The Hunger Games, Suzanne Collins's bestselling young-adult novel and top-grossing blockbuster movie, is all about this very moment in so many ways. For those of you hiding out deep in the woods, it's set in a dystopian future North America, a continent divided into downtrodden, fearful districts ruled by a decadent, luxurious oligarchy in the Capitol. Supposedly to punish the districts for an uprising 74 years ago, but really to provide Roman-style blood and circuses to intimidate and distract, the Capitol requires each district to provide two adolescent Tributes, drawn by lottery each year, to compete in the gladiatorial Hunger Games broadcast across the nation.
That these 24 youths battle each other to the death with one lone victor allowed to survive makes it like -- and yet not exactly like -- high school, that concentration camp for angst and competition into which we force our young. After all, even such real-life situations can be fatal: witness the gay Iowa teen who took his life only a few weeks ago after being outed and taunted by his peers, not to speak of the epidemic of other suicides by queer teens that Dan Savage's "It Gets Better" website, film, and books aspire to reduce.- Advertisement -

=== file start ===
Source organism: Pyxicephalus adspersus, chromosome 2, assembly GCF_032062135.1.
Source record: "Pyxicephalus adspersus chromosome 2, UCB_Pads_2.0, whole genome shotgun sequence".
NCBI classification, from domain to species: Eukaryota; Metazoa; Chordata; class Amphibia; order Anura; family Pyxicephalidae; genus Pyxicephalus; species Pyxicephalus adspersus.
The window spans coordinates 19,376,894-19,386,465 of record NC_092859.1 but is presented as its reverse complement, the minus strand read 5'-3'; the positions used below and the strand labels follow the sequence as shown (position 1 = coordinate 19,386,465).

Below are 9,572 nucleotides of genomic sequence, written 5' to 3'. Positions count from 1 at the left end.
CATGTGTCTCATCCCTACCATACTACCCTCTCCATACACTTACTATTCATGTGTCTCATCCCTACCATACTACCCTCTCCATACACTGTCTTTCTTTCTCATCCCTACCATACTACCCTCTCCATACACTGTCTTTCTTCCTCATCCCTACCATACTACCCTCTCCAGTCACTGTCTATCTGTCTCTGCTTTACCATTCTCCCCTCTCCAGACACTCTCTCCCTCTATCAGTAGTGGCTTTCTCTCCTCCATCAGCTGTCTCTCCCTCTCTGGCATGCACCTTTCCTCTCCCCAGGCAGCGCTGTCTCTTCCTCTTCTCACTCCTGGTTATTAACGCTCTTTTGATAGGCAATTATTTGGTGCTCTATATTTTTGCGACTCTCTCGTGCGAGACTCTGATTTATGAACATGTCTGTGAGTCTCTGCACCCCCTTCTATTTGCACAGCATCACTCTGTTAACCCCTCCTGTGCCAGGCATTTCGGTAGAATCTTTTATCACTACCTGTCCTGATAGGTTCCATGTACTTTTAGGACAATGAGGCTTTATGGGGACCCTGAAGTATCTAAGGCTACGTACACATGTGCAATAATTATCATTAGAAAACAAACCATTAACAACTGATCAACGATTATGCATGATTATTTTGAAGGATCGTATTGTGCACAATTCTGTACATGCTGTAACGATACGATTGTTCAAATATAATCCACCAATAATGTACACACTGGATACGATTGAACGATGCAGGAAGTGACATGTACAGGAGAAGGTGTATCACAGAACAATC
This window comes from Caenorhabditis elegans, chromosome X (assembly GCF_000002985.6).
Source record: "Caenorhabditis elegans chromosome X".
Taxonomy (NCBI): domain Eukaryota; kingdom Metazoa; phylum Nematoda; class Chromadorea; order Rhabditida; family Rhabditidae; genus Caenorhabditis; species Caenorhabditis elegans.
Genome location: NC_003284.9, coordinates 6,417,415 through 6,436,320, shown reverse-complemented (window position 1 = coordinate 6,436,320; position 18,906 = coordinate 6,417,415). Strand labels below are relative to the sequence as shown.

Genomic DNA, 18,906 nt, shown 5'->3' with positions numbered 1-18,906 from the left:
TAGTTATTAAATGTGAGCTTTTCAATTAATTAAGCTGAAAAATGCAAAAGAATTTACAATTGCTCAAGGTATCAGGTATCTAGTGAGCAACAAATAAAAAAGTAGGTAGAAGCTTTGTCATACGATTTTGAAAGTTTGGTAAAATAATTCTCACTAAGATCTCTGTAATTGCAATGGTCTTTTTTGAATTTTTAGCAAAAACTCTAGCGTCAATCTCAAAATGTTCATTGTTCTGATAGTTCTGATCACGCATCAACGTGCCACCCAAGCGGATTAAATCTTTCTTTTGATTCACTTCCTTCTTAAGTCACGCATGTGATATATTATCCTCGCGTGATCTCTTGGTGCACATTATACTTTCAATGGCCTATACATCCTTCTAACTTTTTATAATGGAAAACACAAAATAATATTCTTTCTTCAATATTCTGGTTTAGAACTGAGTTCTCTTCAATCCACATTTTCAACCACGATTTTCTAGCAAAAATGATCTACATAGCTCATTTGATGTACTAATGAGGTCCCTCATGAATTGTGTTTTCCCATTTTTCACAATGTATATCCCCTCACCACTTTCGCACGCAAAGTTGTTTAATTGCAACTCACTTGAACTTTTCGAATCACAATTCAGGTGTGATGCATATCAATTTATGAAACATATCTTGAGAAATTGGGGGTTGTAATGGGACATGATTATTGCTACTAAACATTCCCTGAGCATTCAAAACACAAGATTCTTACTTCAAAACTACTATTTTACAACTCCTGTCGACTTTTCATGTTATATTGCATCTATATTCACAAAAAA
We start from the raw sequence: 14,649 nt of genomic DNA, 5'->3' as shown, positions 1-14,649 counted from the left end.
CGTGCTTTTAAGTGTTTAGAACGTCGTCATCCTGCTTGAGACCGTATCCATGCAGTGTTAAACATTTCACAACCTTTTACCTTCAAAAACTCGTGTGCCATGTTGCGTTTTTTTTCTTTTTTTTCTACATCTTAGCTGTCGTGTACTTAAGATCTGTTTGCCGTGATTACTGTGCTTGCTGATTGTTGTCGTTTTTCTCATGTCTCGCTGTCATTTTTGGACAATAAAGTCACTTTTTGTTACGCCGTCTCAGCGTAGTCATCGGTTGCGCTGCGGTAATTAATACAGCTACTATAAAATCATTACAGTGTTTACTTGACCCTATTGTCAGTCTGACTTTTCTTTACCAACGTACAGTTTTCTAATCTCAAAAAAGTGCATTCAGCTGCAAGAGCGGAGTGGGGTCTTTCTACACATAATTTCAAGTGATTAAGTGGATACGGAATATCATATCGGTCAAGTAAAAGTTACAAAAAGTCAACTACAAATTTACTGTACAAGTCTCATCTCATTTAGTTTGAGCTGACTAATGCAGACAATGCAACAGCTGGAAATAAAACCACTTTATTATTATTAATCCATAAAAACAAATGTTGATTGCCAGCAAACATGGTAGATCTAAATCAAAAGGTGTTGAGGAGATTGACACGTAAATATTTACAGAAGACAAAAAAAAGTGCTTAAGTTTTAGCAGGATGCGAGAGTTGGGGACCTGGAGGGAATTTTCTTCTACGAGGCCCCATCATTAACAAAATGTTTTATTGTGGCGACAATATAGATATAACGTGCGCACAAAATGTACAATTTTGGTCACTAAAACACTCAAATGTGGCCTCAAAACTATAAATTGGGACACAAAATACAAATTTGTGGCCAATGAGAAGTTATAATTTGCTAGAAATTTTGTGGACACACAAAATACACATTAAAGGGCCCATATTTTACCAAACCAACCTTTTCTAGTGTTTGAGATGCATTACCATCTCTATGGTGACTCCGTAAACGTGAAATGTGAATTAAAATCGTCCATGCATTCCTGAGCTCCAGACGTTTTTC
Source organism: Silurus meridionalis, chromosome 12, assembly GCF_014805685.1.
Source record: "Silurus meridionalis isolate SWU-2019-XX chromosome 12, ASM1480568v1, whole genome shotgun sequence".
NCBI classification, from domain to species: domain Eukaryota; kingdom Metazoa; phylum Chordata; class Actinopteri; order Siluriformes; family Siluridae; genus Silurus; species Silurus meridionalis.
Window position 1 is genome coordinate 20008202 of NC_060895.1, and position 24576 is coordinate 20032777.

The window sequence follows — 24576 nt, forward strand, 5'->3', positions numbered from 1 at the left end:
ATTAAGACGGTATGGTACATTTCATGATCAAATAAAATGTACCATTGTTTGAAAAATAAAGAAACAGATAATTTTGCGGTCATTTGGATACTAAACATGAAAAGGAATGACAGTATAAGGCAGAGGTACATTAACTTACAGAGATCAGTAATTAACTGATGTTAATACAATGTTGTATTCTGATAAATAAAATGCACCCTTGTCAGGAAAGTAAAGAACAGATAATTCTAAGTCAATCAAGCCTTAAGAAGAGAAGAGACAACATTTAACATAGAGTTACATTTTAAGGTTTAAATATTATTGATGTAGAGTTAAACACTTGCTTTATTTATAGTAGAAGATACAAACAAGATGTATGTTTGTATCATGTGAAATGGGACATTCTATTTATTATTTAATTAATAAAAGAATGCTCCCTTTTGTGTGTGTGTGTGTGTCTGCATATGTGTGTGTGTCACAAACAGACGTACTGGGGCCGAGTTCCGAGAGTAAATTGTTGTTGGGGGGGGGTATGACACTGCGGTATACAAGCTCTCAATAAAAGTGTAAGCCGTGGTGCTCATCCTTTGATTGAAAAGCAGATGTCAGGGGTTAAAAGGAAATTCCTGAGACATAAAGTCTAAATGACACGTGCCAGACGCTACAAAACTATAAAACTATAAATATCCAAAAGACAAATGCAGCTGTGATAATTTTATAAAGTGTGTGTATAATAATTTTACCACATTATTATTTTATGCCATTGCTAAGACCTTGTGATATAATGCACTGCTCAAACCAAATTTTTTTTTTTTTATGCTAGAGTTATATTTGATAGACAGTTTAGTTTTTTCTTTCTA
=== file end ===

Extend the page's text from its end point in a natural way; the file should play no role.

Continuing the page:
But really, in this moment, the cruelty of teens to teens is far from the most atrocious thing in the land. The Hunger Games reminds us of that. Its Capitol is, of course, the land of the 1%, a sort of amalgamation of Fashion Week, Versailles, and the KGB/CIA. Collins's timely trilogy makes it clear that the 1%, having created a system of deeply embedded cruelty, should go, something highlighted by the surly defiance of heroine Katniss Everdeen -- Annie Oakley, Tank Girl, and Robin Hood all rolled into one -- who refuses to be disposed of.
Now, in our world, gladiatorial entertainment and the disposability of the young are mostly separate things (except in football, boxing, hockey, and other contact sports that regularly result in brain damage, and sometimes even in death). But while the Capitol is portrayed as brutal for annually sacrificing 23 teenagers from the Districts, what about our own Capitol in the District of Columbia? It has a war or two on, if you hadn't noticed.
In Iraq, 4,486 mostly young Americans died. If you want to count Iraqis (which you should indeed want to do), the deaths of babies, children, grandmothers, young men, and others total more than 106,000 by the most conservative count, hundreds of thousands by others. Even the lowest numbers represent enough kill to fill nearly 5,000 years of Hunger Games.